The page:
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New Chemoprevention Trials of COX-2 Inhibitors Underway

New Chemoprevention Trials of COX-2 Inhibitors Underway

NEW YORK—The markedly improved safety profile of selective COX-2 inhibitors over conventional nonsteroidal anti-inflammatory drugs (NSAIDs) has spurred a number of new studies aimed at demonstrating their value as preventive agents among populations at high and moderate risk for a variety of cancers, Andrew J. Dannenberg, MD, said at a media briefing. Dr. Dannenberg is professor of medicine and surgery, Weill Medical College of Cornell University.

Investigators at Cornell and Strang Cancer Prevention Center have initiated a study of more than 2,000 patients worldwide to evaluate whether COX-2 inhibitors will prevent sporadic colorectal adenomas. “Sporadic colorectal adenomas represent a very important target for preventing colon cancer,” Dr. Dannenberg said. “We’re interested in identifying medications that prevent recurrence of adenomas.”

Another trial will evaluate the effectiveness of COX-2 inhibitors in Barrett’s esophagus, a premalignancy that predisposes to esophageal adenocarcinoma. Further studies of the preventive role of COX-2 inhibitors are planned for bladder cancer and oral leukoplakia.

The therapeutic action of NSAIDs is thought to be due to inhibition of COX-2, whereas their gastrointestinal toxicity is believed to be due to inhibition of COX-1. NSAIDs, which inhibit both COX-1 and COX-2, are responsible for an estimated 100,000 hospitalizations and as many as 16,500 deaths a year in the United States alone, Dr. Dannenberg said.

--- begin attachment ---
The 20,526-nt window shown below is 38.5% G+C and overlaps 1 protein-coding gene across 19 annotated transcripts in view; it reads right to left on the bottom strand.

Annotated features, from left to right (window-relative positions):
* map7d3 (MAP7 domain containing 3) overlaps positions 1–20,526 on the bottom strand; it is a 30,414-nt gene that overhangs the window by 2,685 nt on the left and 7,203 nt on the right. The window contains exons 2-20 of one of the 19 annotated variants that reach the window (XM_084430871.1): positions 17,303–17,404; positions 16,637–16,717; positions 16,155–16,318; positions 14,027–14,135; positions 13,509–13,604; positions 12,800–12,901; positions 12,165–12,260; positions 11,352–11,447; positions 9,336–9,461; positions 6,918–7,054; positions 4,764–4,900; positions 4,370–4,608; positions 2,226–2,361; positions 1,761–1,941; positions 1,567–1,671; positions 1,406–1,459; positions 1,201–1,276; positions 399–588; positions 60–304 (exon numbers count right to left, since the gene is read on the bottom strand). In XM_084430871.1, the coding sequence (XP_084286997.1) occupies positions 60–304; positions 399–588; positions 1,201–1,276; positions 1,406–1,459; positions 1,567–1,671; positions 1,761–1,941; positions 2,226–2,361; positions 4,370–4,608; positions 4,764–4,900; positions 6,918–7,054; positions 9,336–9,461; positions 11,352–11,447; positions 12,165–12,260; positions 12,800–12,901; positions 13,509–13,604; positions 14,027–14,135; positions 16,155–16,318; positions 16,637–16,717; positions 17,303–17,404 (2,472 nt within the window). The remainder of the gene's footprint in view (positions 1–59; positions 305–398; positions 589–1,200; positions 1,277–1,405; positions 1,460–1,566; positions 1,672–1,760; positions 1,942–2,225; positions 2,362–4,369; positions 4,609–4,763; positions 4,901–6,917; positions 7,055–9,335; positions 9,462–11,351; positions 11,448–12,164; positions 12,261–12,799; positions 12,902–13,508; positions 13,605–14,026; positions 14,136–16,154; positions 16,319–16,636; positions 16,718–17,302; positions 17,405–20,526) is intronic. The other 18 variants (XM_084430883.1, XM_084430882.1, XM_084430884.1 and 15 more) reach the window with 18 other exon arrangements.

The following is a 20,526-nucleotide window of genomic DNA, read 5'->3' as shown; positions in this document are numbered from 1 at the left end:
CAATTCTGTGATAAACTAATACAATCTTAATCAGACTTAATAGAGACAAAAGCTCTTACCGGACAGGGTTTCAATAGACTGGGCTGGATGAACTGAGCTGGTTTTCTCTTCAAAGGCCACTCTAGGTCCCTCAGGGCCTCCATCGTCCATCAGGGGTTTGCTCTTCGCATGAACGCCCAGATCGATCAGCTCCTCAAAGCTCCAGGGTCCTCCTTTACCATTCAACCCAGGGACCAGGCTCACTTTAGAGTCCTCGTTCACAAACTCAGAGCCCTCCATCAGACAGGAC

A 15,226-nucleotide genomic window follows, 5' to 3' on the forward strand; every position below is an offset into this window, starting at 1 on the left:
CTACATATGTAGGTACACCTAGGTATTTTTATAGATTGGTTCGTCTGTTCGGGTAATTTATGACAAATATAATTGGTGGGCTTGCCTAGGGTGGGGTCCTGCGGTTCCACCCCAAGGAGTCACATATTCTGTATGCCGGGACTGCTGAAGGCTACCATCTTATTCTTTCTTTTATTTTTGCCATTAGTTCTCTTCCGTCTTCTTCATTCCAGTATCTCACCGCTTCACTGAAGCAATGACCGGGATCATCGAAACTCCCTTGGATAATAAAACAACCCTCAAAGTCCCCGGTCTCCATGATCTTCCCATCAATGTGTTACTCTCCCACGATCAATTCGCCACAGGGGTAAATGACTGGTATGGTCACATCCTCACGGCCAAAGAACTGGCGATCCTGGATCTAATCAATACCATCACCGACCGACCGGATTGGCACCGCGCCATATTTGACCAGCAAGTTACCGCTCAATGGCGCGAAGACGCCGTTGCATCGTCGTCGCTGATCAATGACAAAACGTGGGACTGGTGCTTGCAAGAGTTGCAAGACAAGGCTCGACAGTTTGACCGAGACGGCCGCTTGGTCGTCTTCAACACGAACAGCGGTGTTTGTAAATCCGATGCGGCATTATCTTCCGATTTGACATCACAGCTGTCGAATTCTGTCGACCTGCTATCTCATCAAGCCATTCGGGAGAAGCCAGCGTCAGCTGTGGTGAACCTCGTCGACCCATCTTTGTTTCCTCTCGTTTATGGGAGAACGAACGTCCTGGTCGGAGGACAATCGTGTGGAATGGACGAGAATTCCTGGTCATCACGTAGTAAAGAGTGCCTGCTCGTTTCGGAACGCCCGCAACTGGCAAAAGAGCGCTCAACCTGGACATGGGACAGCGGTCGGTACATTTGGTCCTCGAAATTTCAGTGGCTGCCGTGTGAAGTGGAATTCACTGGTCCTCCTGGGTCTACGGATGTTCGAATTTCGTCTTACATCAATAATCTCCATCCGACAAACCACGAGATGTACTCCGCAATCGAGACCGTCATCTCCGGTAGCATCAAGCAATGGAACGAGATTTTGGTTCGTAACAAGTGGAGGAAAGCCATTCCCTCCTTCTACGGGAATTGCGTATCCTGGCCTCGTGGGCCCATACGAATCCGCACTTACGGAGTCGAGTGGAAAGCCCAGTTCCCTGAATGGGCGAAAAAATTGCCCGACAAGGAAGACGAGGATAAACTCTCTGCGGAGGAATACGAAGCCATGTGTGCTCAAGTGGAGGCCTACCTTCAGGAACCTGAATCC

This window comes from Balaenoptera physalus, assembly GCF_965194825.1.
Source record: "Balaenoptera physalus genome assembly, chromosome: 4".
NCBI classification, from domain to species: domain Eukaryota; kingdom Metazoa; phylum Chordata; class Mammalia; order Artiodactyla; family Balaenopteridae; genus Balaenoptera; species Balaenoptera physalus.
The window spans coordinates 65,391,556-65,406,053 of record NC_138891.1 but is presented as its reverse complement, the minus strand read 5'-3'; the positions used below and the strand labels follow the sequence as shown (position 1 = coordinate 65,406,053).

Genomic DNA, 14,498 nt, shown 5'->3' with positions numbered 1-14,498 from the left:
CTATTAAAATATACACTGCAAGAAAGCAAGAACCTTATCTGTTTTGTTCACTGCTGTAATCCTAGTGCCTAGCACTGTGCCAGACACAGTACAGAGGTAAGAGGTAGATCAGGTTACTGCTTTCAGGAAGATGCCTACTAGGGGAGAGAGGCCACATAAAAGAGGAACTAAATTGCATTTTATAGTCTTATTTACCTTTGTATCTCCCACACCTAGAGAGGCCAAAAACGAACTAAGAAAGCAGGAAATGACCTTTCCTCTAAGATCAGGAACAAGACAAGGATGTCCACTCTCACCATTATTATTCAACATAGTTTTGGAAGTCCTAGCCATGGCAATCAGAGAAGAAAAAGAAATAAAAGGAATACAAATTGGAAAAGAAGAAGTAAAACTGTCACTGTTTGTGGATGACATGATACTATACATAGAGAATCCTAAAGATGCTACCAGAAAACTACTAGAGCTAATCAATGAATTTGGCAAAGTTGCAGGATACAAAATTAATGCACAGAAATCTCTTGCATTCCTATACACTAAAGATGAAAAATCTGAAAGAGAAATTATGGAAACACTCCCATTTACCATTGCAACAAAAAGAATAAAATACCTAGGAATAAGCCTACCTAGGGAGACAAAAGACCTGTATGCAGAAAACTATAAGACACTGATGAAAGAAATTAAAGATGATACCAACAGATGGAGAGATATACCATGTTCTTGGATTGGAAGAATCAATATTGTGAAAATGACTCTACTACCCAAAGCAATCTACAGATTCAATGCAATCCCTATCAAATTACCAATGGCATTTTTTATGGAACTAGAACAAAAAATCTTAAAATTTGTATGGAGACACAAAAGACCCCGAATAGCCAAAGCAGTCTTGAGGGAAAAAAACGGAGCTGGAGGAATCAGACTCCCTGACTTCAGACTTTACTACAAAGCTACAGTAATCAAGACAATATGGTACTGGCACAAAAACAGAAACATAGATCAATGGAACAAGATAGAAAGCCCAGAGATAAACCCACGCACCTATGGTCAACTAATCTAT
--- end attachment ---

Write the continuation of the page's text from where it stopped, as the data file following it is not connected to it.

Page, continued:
“With the development of selective COX-2 inhibitors, we can expect dramatic improvement in these numbers and hence can begin to consider using these agents for prevention of cancer,” he said.

In the less than 2 years since celecoxib (Celebrex), the first selective COX-2 inhibitor, was granted FDA approval, this new class of drugs has revolutionized the treatment of osteoarthritis. Rofecoxib (Vioxx) was the second selective COX-2 inhibitor to receive FDA approval.

In 1999, the FDA granted approval for the use of celecoxib for the treatment of familial adenomatous polyposis (FAP). In preapproval trials, celecoxib reduced overall tumor burden by an average of 31%, over a 6-month course of treatment, with some FAP patients achieving as much as an 80% reduction and some as little as 10%.

Theoretical Basis of Trials

Dr. Dannenberg, who is also director of cancer prevention at Weill, is involved in an initiative with the American Association for Cancer Research and the FDA to develop guidelines to expedite drug development for premalignant lesions. At the press briefing, he outlined the theoretical basis of the new COX-2 inhibitor cancer prevention trials.

Cyclooxygenase (COX) is an enzyme that catalyzes the synthesis of prostaglandins from arachidonic acid, he said. Prostaglandins have been implicated in carcinogenesis. In the early 1990s, it was discovered that there are two isoforms of COX, each occupying a place on a different chromosome.

COX-1, a constitutive gene, fulfills a homeostatic function in the GI tract. COX-2, an inducible gene, is an immediate early response gene that is induced by growth factors, proinflammatory cyto-kines, carcinogens, oncogenes, and tumor promoters.

COX-2 can convert tobacco procar-cinogens into carcinogens. Further, high levels of COX-2 promote angiogenesis, feeding tumor blood supply, and inhibit apoptosis, leading to unregulated cell growth.

COX-2 is overexpressed in at least 85% of colorectal cancers and in half of all premalignant adenomas, Dr. Dannenberg said. It is also overexpressed in malignancies of the breast, lung, liver, pancreas, skin, bladder, cervix, stomach, esophagus, and head and neck.

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